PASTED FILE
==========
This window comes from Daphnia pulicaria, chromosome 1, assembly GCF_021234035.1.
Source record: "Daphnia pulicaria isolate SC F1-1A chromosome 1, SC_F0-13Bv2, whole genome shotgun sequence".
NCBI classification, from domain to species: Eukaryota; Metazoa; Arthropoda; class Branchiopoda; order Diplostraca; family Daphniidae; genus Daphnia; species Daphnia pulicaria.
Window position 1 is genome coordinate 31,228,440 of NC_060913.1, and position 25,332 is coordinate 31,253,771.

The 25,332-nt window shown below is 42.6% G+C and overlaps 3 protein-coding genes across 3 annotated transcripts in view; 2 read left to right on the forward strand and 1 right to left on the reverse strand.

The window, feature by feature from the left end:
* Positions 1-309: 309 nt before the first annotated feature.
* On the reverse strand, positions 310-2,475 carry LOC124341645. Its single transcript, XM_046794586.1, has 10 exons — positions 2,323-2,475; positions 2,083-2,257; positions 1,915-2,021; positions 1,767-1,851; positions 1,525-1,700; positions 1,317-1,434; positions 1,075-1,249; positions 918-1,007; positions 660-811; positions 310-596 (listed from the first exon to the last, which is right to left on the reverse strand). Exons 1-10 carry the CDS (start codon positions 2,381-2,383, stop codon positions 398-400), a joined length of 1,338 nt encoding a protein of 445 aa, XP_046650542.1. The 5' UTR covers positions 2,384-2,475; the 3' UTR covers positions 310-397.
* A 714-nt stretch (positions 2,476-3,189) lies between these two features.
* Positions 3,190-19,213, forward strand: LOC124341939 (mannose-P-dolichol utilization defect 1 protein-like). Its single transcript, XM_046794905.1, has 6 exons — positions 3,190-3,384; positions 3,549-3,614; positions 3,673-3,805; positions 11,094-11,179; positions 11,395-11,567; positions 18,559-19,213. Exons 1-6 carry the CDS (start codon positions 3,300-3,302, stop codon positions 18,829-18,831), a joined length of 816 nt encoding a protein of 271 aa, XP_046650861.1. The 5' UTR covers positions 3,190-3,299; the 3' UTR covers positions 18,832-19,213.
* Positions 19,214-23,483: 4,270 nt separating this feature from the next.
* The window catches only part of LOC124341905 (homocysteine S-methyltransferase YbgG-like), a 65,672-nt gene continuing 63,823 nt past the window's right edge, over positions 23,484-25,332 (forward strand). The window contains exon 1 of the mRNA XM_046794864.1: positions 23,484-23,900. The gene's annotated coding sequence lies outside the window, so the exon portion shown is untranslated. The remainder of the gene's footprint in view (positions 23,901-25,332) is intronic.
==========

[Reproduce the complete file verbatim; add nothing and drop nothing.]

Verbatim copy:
This window comes from Daphnia pulicaria, chromosome 1, assembly GCF_021234035.1.
Source record: "Daphnia pulicaria isolate SC F1-1A chromosome 1, SC_F0-13Bv2, whole genome shotgun sequence".
NCBI classification, from domain to species: Eukaryota; Metazoa; Arthropoda; class Branchiopoda; order Diplostraca; family Daphniidae; genus Daphnia; species Daphnia pulicaria.
Window position 1 is genome coordinate 31,228,440 of NC_060913.1, and position 25,332 is coordinate 31,253,771.

The 25,332-nt window shown below is 42.6% G+C and overlaps 3 protein-coding genes across 3 annotated transcripts in view; 2 read left to right on the forward strand and 1 right to left on the reverse strand.

The window, feature by feature from the left end:
* Positions 1-309: 309 nt before the first annotated feature.
* On the reverse strand, positions 310-2,475 carry LOC124341645. Its single transcript, XM_046794586.1, has 10 exons — positions 2,323-2,475; positions 2,083-2,257; positions 1,915-2,021; positions 1,767-1,851; positions 1,525-1,700; positions 1,317-1,434; positions 1,075-1,249; positions 918-1,007; positions 660-811; positions 310-596 (listed from the first exon to the last, which is right to left on the reverse strand). Exons 1-10 carry the CDS (start codon positions 2,381-2,383, stop codon positions 398-400), a joined length of 1,338 nt encoding a protein of 445 aa, XP_046650542.1. The 5' UTR covers positions 2,384-2,475; the 3' UTR covers positions 310-397.
* A 714-nt stretch (positions 2,476-3,189) lies between these two features.
* Positions 3,190-19,213, forward strand: LOC124341939 (mannose-P-dolichol utilization defect 1 protein-like). Its single transcript, XM_046794905.1, has 6 exons — positions 3,190-3,384; positions 3,549-3,614; positions 3,673-3,805; positions 11,094-11,179; positions 11,395-11,567; positions 18,559-19,213. Exons 1-6 carry the CDS (start codon positions 3,300-3,302, stop codon positions 18,829-18,831), a joined length of 816 nt encoding a protein of 271 aa, XP_046650861.1. The 5' UTR covers positions 3,190-3,299; the 3' UTR covers positions 18,832-19,213.
* Positions 19,214-23,483: 4,270 nt separating this feature from the next.
* The window catches only part of LOC124341905 (homocysteine S-methyltransferase YbgG-like), a 65,672-nt gene continuing 63,823 nt past the window's right edge, over positions 23,484-25,332 (forward strand). The window contains exon 1 of the mRNA XM_046794864.1: positions 23,484-23,900. The gene's annotated coding sequence lies outside the window, so the exon portion shown is untranslated. The remainder of the gene's footprint in view (positions 23,901-25,332) is intronic.